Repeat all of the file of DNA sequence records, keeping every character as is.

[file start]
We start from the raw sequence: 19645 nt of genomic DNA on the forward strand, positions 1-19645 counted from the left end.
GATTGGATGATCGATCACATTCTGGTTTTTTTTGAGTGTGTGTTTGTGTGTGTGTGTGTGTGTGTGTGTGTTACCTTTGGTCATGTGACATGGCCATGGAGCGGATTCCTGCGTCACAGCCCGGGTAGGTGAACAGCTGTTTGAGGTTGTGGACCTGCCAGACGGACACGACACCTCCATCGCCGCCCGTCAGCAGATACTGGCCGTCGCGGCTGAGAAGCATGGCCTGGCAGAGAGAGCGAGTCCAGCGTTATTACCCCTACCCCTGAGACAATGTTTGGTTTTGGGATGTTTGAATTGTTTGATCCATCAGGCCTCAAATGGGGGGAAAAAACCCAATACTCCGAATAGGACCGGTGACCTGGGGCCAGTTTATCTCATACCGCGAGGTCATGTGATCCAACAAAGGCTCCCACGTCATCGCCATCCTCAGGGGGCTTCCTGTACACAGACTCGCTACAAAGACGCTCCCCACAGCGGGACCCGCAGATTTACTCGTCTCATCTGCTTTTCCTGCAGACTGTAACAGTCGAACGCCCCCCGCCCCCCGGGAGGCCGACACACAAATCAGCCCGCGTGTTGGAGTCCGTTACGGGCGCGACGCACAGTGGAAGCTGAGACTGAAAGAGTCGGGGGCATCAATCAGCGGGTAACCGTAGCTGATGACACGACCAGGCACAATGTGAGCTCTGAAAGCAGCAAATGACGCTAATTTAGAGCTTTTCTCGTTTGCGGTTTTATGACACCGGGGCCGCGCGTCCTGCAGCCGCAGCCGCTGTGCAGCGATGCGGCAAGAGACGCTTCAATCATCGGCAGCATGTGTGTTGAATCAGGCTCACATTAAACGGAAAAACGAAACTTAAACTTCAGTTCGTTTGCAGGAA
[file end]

We start from the raw sequence: 19645 nt of genomic DNA on the forward strand, positions 1-19645 counted from the left end.
GATTGGATGATCGATCACATTCTGGTTTTTTTTGAGTGTGTGTTTGTGTGTGTGTGTGTGTGTGTGTGTGTTACCTTTGGTCATGTGACATGGCCATGGAGCGGATTCCTGCGTCACAGCCCGGGTAGGTGAACAGCTGTTTGAGGTTGTGGACCTGCCAGACGGACACGACACCTCCATCGCCGCCCGTCAGCAGATACTGGCCGTCGCGGCTGAGAAGCATGGCCTGGCAGAGAGAGCGAGTCCAGCGTTATTACCCCTACCCCTGAGACAATGTTTGGTTTTGGGATGTTTGAATTGTTTGATCCATCAGGCCTCAAATGGGGGGAAAAAACCCAATACTCCGAATAGGACCGGTGACCTGGGGCCAGTTTATCTCATACCGCGAGGTCATGTGATCCAACAAAGGCTCCCACGTCATCGCCATCCTCAGGGGGCTTCCTGTACACAGACTCGCTACAAAGACGCTCCCCACAGCGGGACCCGCAGATTTACTCGTCTCATCTGCTTTTCCTGCAGACTGTAACAGTCGAACGCCCCCCGCCCCCCGGGAGGCCGACACACAAATCAGCCCGCGTGTTGGAGTCCGTTACGGGCGCGACGCACAGTGGAAGCTGAGACTGAAAGAGTCGGGGGCATCAATCAGCGGGTAACCGTAGCTGATGACACGACCAGGCACAATGTGAGCTCTGAAAGCAGCAAATGACGCTAATTTAGAGCTTTTCTCGTTTGCGGTTTTATGACACCGGGGCCGCGCGTCCTGCAGCCGCAGCCGCTGTGCAGCGATGCGGCAAGAGACGCTTCAATCATCGGCAGCATGTGTGTTGAATCAGGCTCACATTAAACGGAAAAACGAAACTTAAACTTCAGTTCGTTTGCAGGAA